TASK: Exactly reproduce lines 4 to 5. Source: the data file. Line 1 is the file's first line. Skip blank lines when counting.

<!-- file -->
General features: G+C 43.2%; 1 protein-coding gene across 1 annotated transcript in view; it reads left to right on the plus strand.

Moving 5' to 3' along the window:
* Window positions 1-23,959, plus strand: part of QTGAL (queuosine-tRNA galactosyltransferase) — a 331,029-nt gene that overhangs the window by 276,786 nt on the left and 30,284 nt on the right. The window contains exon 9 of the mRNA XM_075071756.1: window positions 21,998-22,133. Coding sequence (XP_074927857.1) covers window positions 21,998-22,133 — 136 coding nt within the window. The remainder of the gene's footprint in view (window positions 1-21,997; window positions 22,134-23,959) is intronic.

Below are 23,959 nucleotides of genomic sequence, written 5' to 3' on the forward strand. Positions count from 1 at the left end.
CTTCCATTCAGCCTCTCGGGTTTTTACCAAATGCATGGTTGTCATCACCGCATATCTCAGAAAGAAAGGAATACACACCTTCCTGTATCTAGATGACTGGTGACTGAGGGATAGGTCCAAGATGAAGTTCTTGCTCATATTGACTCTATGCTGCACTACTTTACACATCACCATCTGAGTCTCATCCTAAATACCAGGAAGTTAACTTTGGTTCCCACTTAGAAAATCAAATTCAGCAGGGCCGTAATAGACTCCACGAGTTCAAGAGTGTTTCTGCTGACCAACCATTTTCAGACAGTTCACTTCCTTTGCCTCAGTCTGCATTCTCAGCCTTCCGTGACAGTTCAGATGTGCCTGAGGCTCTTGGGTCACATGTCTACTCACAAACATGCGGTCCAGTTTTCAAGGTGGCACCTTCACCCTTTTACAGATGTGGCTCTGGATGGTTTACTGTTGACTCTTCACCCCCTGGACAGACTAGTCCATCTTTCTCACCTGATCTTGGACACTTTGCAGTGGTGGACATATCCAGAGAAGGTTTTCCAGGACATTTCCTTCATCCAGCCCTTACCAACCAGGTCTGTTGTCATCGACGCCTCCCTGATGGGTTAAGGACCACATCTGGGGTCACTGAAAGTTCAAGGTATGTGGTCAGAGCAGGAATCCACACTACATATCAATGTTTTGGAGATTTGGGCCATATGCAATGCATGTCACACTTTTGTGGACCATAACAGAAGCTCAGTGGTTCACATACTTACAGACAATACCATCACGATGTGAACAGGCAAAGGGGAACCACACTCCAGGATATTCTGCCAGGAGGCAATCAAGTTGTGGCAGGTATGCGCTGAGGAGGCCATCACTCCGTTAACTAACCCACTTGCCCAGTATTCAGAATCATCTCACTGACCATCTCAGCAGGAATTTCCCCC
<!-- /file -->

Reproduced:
Below are 23,959 nucleotides of genomic sequence, written 5' to 3' on the forward strand. Positions count from 1 at the left end.
CTTCCATTCAGCCTCTCGGGTTTTTACCAAATGCATGGTTGTCATCACCGCATATCTCAGAAAGAAAGGAATACACACCTTCCTGTATCTAGATGACTGGTGACTGAGGGATAGGTCCAAGATGAAGTTCTTGCTCATATTGACTCTATGCTGCACTACTTTACACATCACCATCTGAGTCTCATCCTAAATACCAGGAAGTTAACTTTGGTTCCCACTTAGAAAATCAAATTCAGCAGGGCCGTAATAGACTCCACGAGTTCAAGAGTGTTTCTGCTGACCAACCATTTTCAGACAGTTCACTTCCTTTGCCTCAGTCTGCATTCTCAGCCTTCCGTGACAGTTCAGATGTGCCTGAGGCTCTTGGGTCACATGTCTACTCACAAACATGCGGTCCAGTTTTCAAGGTGGCACCTTCACCCTTTTACAGATGTGGCTCTGGATGGTTTACTGTTGACTCTTCACCCCCTGGACAGACTAGTCCATCTTTCTCACCTGATCTTGGACACTTTGCAGTGGTGGACATATCCAGAGAAGGTTTTCCAGGACATTTCCTTCATCCAGCCCTTACCAACCAGGTCTGTTGTCATCGACGCCTCCCTGATGGGTTAAGGACCACATCTGGGGTCACTGAAAGTTCAAGGTATGTGGTCAGAGCAGGAATCCACACTACATATCAATGTTTTGGAGATTTGGGCCATATGCAATGCATGTCACACTTTTGTGGACCATAACAGAAGCTCAGTGGTTCACATACTTACAGACAATACCATCACGATGTGAACAGGCAAAGGGGAACCACACTCCAGGATATTCTGCCAGGAGGCAATCAAGTTGTGGCAGGTATGCGCTGAGGAGGCCATCACTCCGTTAACTAACCCACTTGCCCAGTATTCAGAATCATCTCACTGACCATCTCAGCAGGAATTTCCCCC